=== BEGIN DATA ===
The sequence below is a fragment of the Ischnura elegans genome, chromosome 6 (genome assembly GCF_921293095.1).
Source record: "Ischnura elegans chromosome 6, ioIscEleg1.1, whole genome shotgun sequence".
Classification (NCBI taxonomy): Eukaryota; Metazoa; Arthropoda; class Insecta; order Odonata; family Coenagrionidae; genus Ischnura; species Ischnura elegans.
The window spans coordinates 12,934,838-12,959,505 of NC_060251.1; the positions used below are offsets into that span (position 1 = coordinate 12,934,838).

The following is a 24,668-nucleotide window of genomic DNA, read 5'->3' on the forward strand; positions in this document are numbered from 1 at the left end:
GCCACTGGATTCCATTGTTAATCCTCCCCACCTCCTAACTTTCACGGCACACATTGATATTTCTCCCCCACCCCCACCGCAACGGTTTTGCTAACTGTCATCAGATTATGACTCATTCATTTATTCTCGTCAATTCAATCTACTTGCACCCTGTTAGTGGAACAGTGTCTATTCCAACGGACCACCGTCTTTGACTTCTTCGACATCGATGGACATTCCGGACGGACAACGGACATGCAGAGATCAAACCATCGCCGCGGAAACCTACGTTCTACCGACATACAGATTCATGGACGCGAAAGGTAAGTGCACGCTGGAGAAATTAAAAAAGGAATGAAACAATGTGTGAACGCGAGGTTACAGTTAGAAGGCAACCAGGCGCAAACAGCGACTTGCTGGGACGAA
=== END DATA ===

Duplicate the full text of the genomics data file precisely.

The sequence below is a fragment of the Ischnura elegans genome, chromosome 6 (genome assembly GCF_921293095.1).
Source record: "Ischnura elegans chromosome 6, ioIscEleg1.1, whole genome shotgun sequence".
Classification (NCBI taxonomy): Eukaryota; Metazoa; Arthropoda; class Insecta; order Odonata; family Coenagrionidae; genus Ischnura; species Ischnura elegans.
The window spans coordinates 12,934,838-12,959,505 of NC_060251.1; the positions used below are offsets into that span (position 1 = coordinate 12,934,838).

The following is a 24,668-nucleotide window of genomic DNA, read 5'->3' on the forward strand; positions in this document are numbered from 1 at the left end:
GCCACTGGATTCCATTGTTAATCCTCCCCACCTCCTAACTTTCACGGCACACATTGATATTTCTCCCCCACCCCCACCGCAACGGTTTTGCTAACTGTCATCAGATTATGACTCATTCATTTATTCTCGTCAATTCAATCTACTTGCACCCTGTTAGTGGAACAGTGTCTATTCCAACGGACCACCGTCTTTGACTTCTTCGACATCGATGGACATTCCGGACGGACAACGGACATGCAGAGATCAAACCATCGCCGCGGAAACCTACGTTCTACCGACATACAGATTCATGGACGCGAAAGGTAAGTGCACGCTGGAGAAATTAAAAAAGGAATGAAACAATGTGTGAACGCGAGGTTACAGTTAGAAGGCAACCAGGCGCAAACAGCGACTTGCTGGGACGAA